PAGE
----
I forgot to mention that my Altimeter One registered 2060' on my L2 flight.  Alas my gum camera failed so I didn't get any on board video.

John Carlson writes:

I had a great day, launched 3 rockets that were brand new over the winter a Quest raptor and agm striker, and a semroc Ruskie. I did launch my 35 year old estes v-2 to keep up with my old rockets reputation. I really like launching my D-region Tomahawk on E9's what a blast. It was really fun to race all our Laser-X's sorry about the speed of balsa on the sls laser-x. Thanks again to the rso's.

Jeff Taylor writes:

Where did the day go? I was there all day and only got in two flights:

- New Mid-Power Sirius Interrogator on a D12-5 (perfect flight)
- New Exselsior Honest Goon on a B6-4 (slightly underpowered, but a decent flight)

On the other hand, I spent a lot of time socializing, RSO-ing and visiting with several thousand stalks of corn while lookimg for Todd's Tethys.

I had hoped to test-fly a few other new ones before NARAM but ran out of time: Sonic Shark, LOC Tweed-B, and a Fatboy Saturn Kitbash.

Thanks to all the RSO's, congrats to all the succesful cert flights, and a special thanks to all those that helped set up and tear down the range.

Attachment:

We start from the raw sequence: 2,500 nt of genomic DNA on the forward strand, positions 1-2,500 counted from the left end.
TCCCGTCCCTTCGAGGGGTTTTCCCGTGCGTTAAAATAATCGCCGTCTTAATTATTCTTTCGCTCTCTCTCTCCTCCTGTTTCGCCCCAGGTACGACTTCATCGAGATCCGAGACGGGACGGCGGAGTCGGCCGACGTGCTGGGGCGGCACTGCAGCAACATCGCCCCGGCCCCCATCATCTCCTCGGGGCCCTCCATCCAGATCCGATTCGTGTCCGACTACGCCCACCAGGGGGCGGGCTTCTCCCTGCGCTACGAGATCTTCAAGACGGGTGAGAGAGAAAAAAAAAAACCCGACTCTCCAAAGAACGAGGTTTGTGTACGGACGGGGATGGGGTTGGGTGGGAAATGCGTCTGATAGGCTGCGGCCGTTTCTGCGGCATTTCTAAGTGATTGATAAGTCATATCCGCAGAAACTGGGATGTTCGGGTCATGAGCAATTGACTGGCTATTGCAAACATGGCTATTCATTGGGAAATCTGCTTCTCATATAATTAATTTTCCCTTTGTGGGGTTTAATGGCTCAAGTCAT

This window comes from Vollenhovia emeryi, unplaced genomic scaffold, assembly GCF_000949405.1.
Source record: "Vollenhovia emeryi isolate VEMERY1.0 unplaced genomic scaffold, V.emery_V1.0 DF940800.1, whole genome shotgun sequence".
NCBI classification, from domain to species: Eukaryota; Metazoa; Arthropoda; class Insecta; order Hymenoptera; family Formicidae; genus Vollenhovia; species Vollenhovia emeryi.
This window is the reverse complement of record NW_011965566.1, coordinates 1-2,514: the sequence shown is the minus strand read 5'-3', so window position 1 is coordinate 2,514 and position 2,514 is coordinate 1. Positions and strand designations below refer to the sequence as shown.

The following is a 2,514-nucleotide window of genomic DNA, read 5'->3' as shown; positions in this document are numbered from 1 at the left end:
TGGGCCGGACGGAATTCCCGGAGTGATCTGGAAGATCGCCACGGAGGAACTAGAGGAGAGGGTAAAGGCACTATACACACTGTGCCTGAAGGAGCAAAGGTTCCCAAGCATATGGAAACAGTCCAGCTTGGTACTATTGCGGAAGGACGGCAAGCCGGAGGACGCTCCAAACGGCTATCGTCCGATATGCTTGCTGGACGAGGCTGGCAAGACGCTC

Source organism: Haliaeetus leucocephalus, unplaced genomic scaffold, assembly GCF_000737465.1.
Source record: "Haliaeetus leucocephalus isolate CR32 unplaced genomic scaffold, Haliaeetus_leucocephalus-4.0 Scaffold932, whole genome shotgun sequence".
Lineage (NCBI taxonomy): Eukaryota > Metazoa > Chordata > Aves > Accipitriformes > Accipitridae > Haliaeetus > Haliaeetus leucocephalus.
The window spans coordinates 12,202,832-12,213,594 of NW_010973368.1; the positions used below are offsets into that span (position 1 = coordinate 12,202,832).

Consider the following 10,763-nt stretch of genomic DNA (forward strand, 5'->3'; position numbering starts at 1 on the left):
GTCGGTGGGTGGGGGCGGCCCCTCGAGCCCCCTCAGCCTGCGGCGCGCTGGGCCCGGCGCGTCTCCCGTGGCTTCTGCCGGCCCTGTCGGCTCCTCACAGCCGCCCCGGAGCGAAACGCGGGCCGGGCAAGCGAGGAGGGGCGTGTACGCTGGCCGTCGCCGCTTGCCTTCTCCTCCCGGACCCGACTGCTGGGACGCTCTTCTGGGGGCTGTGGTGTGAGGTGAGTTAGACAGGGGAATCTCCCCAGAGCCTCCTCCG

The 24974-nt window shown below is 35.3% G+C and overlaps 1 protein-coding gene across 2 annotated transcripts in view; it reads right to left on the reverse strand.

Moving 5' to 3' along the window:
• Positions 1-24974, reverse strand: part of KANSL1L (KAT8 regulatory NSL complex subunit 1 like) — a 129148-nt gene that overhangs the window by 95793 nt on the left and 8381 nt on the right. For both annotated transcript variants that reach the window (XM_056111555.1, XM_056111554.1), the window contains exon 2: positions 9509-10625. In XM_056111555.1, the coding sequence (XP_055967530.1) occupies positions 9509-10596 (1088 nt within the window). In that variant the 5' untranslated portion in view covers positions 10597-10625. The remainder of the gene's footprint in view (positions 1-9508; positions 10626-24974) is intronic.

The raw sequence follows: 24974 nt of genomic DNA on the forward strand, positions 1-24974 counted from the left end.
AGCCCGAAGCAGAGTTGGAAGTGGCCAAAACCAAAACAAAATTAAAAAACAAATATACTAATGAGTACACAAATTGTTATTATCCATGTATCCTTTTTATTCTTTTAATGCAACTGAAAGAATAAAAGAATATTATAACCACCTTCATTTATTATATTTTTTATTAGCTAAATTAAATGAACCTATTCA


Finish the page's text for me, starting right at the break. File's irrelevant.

Ken & Paul Jarosch write:

Paul put up a bunch of small BP rockets and the modified Snitch on an E28-0T. As expected the Saucer made a fairly good height and floated down inverted as it should.

Not so of the two HPR saucers. First, "Smiley" (7.5" - 29mm Delta Saucer) on a HPR G75J-0. While the Black Jack motor did it's job the Saucer made a lopsided tumble on the way down instead of the usual "AeroBrake" recovery. This saucer has flown on many G motors and recovery went as planned.

I flew Paul's "Cluster Saucer" (10" - 3x24mm, 29mm & 38mm Delta Saucer) on a H97J-0. This multi-motor mount saucer has flown on many G motors, again with inverted recovery. Today the H97J did a good job on ascent but the saucer also went through the loop-de-do tumble on recovery.

These tumble recoveries have us stumped. With the longer 29/180/240 casings these Saucers have more weight forward and should come in inverted. Paul thinks the winds started the flipping at apogee and the longer casings kept the flipping up. You will see similar reports on EMRR.

Didn't get time to bring out the 38mm Saucers, maybe next time.

Steve Brown writes:

What a good time! After yesterday's launch I can really appreciate all of the work that goes into a club launch. It is very nice to have all of the equipment on hand and seems to be quite a bargain for the small membership fee. While I arrived late and left early, many thanks to all that volunteers who did set up and tear down, arranging use of the site, and acting as LCO/RSO's. I will read the safety info before the next launch, and then maybe can help with some of the duties in the future.

I had many good flights, and one bad one. The Aerotech Arreaux failed to eject and made an impressive thud upon landing. The autopsy revealed no clues as to what happened, and the red cap was in the cooling mesh. The good news is that every single part of that rocket is ok except (obviously) the body tubes. Thanks Aerotech for a sturdy design!